clear?). If the original author prefers to modify an image by changing a
3D scene and re-ray-tracing it, the 3D scene description is the source
code for the original image. But someone else could take the raster
image, ignore the 3D scene description, and modify the image directly
with a 2D image manipulation tool. Then the source code for the modified
image is the image itself (or, more probably, a layered form that
includes the original image as a layer).

[...]
> we ought to
> look at the big picture and evaluate just how many of these bugs get
> fixed *anyway* before we impose a project-wide rule that will elevate
> an entire class of new bugs to RC status."

I don't think it would be a "new" rule.
AFAICT, it was meant from the beginning that the DFSG apply to every
bit in the Debian CDs.
What we are doing now, is just realizing that this rule has been
misapplied in some cases.
The bugs are there, ignoring them and avoiding to file corresponding bug
reports does not make them vanish: quite the opposite...

[...]
> > With no source, how are you going to fix a bug due to the camera
> > position in a pov-ray generated image?
> 
> I'm sorry, I don't see how I can seriously regard a camera position
> choice as a "bug" that Debian needs to fix.  Can you elaborate?

Suppose for example that the image is used in a graphical adventure
game, and that the wrong camera position makes something invisible.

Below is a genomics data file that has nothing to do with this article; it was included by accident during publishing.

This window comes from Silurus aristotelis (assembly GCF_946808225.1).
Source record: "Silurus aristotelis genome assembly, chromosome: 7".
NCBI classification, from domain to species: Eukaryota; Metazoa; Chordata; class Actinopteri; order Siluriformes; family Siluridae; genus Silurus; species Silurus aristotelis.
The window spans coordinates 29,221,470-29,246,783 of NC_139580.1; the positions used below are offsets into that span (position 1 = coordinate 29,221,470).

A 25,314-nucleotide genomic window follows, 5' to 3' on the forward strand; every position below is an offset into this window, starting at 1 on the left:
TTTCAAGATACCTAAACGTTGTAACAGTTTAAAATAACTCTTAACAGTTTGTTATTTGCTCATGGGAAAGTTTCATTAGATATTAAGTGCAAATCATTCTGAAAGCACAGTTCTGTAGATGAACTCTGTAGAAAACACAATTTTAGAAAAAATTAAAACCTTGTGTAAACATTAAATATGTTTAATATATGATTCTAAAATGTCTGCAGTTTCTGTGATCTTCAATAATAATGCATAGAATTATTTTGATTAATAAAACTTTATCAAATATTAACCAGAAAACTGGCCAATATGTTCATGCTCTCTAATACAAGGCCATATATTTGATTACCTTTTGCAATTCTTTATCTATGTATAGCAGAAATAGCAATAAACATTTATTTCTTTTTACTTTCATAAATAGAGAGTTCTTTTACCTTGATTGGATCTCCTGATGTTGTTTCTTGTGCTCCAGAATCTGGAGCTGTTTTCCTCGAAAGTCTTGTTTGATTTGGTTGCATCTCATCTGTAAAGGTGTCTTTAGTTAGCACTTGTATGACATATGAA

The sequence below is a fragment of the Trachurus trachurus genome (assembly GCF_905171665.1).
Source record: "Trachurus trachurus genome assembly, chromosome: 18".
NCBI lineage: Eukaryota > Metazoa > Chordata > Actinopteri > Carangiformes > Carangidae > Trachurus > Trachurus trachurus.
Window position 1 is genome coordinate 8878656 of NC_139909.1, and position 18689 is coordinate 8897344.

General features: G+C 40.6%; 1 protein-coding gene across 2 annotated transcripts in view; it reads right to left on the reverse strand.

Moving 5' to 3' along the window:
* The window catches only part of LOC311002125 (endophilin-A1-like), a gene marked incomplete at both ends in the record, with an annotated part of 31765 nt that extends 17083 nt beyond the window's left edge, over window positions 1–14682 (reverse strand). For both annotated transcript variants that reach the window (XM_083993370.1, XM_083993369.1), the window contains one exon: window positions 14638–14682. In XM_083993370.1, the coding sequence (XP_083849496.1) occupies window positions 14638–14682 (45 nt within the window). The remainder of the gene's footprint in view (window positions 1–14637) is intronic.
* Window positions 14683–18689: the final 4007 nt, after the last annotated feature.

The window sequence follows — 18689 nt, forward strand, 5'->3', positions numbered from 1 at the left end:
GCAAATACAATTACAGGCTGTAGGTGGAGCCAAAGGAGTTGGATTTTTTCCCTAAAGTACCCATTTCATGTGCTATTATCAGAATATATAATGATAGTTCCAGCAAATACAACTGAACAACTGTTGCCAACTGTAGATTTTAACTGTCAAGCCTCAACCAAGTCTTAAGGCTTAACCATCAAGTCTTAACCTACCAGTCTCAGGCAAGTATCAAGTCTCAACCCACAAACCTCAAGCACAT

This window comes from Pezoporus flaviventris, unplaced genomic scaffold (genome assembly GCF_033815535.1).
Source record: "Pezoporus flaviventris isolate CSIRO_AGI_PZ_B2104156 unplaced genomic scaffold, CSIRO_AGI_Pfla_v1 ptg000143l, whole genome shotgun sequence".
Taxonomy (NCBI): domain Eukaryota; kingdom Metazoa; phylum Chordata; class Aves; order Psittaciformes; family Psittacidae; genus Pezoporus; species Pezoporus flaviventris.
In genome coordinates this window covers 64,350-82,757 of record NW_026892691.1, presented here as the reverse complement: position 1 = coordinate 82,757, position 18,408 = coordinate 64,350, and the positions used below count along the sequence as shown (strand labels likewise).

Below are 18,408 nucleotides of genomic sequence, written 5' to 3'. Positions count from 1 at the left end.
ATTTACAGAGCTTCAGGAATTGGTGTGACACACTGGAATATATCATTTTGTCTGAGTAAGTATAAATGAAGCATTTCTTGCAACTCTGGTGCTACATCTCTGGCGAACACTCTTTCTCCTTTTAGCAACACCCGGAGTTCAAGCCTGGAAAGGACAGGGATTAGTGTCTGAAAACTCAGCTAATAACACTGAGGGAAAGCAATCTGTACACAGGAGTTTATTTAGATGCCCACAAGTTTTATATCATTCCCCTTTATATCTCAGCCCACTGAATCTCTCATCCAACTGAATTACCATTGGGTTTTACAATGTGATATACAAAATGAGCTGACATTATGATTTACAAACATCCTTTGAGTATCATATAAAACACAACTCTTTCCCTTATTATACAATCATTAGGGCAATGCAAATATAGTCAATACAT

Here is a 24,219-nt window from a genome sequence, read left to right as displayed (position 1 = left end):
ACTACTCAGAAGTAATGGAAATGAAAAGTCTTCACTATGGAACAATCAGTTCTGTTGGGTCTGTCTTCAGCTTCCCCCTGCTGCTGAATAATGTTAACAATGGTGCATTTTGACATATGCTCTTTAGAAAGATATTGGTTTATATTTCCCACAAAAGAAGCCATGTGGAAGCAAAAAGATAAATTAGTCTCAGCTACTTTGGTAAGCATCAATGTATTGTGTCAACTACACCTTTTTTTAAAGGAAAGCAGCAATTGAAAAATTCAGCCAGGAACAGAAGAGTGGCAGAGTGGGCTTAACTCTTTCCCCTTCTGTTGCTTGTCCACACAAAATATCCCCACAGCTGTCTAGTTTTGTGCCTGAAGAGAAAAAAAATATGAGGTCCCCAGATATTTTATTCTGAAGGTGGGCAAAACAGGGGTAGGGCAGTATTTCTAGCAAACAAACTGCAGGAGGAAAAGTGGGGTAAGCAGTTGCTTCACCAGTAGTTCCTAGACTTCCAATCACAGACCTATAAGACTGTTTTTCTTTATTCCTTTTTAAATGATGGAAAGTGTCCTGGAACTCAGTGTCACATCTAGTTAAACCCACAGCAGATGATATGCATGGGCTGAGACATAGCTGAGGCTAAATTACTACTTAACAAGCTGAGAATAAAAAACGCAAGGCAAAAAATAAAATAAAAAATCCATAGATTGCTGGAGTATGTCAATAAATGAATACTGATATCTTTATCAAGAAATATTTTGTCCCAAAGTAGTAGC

Suppose that this something is essential for subsequent puzzle solving.

It's just an example off the top of my head.
I'm confident that better ones can be thought of.

> 
> > > Many of these are quite large (much larger than the resulting
> > > target data files), and there's far from universal agreement that
> > > Debian *should* distribute all of these pristine sources.
> 
> > Correct me if I'm wrong: Linux kernel source packages are much
> > larger than the corresponding vmlinuz images...
> > Are we going to stop distributing kernel sources?
[...]
> The kernel-image binary packages for a single architecture take up
> more space in the archive than the kernel sources do.

OK, I was wrong about the kernel (unless we consider a single kernel
package, rather than a whole architecture with all its kernel
flavours...).
But anyway, are you really pushing the rule "when the source is bigger
than the binary, Debian does not distribute the source at all"?

-- 
    :-(   This Universe is buggy! Where's the Creator's BTS?   ;-)
......................................................................
  Francesco Poli                             GnuPG Key ID = DD6DFCF4
 Key fingerprint = C979 F34B 27CE 5CD8 DC12  31B5 78F4 279B DD6D FCF4